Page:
The relative contribution of metabolic and structural abnormalities to diastolic dysfunction in obesity

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Obesity causes diastolic dysfunction, and is one of the leading causes of heart failure with preserved ejection fraction. Myocardial relaxation is determined by both active metabolic processes such as impaired energetic status and steatosis, as well as intrinsic myocardial remodelling. However, the relative contribution of each to diastolic dysfunction in obesity is currently unknown.


Eighty adult subjects (48 male) with no cardiovascular risk factors across a wide range of body mass indices (18.4-53.0 kg m- 2) underwent magnetic resonance imaging for abdominal visceral fat, left ventricular geometry (LV mass:volume ratio) and diastolic function (peak diastolic strain rate), and magnetic resonance spectroscopy for PCr/ATP and myocardial triglyceride content.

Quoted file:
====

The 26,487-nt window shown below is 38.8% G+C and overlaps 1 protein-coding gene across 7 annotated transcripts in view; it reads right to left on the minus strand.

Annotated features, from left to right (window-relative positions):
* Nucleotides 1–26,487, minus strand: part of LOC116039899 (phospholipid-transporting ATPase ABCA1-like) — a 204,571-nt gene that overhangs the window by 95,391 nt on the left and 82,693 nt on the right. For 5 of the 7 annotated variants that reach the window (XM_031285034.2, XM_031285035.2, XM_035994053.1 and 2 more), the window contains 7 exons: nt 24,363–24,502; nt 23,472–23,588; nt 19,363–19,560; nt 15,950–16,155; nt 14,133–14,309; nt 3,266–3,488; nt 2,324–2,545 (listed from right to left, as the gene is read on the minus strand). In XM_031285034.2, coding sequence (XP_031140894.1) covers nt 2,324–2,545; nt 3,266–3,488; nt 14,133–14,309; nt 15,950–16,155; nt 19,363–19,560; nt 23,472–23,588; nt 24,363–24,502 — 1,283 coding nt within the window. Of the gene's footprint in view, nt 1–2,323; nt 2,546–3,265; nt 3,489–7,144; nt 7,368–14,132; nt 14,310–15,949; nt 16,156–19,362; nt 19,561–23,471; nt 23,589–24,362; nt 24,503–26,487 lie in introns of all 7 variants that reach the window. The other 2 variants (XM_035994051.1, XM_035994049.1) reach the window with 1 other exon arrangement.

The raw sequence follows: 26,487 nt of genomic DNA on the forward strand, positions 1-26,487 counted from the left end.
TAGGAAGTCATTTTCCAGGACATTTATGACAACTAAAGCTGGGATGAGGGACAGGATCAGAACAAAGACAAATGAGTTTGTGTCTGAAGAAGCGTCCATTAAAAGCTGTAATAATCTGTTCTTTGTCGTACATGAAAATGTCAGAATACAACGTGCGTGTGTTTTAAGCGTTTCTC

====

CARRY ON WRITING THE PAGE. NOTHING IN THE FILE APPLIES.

Increasing visceral obesity was related to diastolic dysfunction (peak diastolic strain rate, r = - 0.46, P = 0.001). Myocardial triglyceride content (β = - 0.2, P = 0.008), PCr/ATP (β = -0.22, P = 0.04) and LV mass:volume ratio (β = - 0.61, P = 0.04) all independently predicted peak diastolic strain rate (model R2 0.36, P < 0.001). Moderated multiple regression confirmed the full mediating roles of PCr/ATP, myocardial triglyceride content and LV mass:volume ratio in the relationship between visceral fat and peak diastolic strain rate. Of the negative effect of visceral fat on diastolic function, 40% was explained by increased myocardial triglycerides, 39% by reduced PCr/ATP and 21% by LV concentric remodelling.


Myocardial energetics and steatosis are more important in determining LV diastolic function than concentric hypertrophy, accounting for more of the negative effect of obesity on diastolic function than LV geometric remodelling. Targeting these metabolic processes is an attractive strategy to treat diastolic dysfunction in obesity.

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